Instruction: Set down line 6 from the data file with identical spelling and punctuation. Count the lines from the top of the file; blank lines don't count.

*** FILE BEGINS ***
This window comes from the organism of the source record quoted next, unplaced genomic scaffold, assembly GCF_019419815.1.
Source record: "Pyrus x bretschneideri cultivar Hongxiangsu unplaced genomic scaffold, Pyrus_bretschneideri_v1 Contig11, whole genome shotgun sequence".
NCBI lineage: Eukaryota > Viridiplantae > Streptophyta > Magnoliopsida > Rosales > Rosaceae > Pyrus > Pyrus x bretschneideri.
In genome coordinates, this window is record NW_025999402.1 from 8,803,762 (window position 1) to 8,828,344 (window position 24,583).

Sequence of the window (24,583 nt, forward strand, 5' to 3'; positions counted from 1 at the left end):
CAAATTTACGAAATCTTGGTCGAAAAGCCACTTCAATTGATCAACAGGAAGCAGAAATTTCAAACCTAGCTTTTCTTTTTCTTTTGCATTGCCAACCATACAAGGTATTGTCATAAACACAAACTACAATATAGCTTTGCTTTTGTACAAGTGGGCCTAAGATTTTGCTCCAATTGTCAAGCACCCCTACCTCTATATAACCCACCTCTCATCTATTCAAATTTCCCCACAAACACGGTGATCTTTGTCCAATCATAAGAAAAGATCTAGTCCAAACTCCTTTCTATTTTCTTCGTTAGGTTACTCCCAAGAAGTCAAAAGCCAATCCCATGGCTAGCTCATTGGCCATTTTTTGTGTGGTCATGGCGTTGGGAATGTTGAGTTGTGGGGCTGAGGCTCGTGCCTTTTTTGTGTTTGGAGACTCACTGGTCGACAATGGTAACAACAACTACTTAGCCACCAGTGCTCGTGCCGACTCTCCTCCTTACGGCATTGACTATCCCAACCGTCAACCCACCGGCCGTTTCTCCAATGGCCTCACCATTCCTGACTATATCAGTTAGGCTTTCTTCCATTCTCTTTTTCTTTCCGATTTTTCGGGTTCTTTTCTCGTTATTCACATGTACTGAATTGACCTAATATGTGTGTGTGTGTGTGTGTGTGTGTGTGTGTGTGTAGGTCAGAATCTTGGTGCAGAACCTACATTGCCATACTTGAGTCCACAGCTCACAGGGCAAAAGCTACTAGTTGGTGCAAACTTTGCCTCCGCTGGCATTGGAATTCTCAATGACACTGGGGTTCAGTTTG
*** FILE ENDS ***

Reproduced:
CAAATTTACGAAATCTTGGTCGAAAAGCCACTTCAATTGATCAACAGGAAGCAGAAATTTCAAACCTAGCTTTTCTTTTTCTTTTGCATTGCCAACCATACAAGGTATTGTCATAAACACAAACTACAATATAGCTTTGCTTTTGTACAAGTGGGCCTAAGATTTTGCTCCAATTGTCAAGCACCCCTACCTCTATATAACCCACCTCTCATCTATTCAAATTTCCCCACAAACACGGTGATCTTTGTCCAATCATAAGAAAAGATCTAGTCCAAACTCCTTTCTATTTTCTTCGTTAGGTTACTCCCAAGAAGTCAAAAGCCAATCCCATGGCTAGCTCATTGGCCATTTTTTGTGTGGTCATGGCGTTGGGAATGTTGAGTTGTGGGGCTGAGGCTCGTGCCTTTTTTGTGTTTGGAGACTCACTGGTCGACAATGGTAACAACAACTACTTAGCCACCAGTGCTCGTGCCGACTCTCCTCCTTACGGCATTGACTATCCCAACCGTCAACCCACCGGCCGTTTCTCCAATGGCCTCACCATTCCTGACTATATCAGTTAGGCTTTCTTCCATTCTCTTTTTCTTTCCGATTTTTCGGGTTCTTTTCTCGTTATTCACATGTACTGAATTGACCTAATATGTGTGTGTGTGTGTGTGTGTGTGTGTGTGTGTGTAGGTCAGAATCTTGGTGCAGAACCTACATTGCCATACTTGAGTCCACAGCTCACAGGGCAAAAGCTACTAGTTGGTGCAAACTTTGCCTCCGCTGGCATTGGAATTCTCAATGACACTGGGGTTCAGTTTG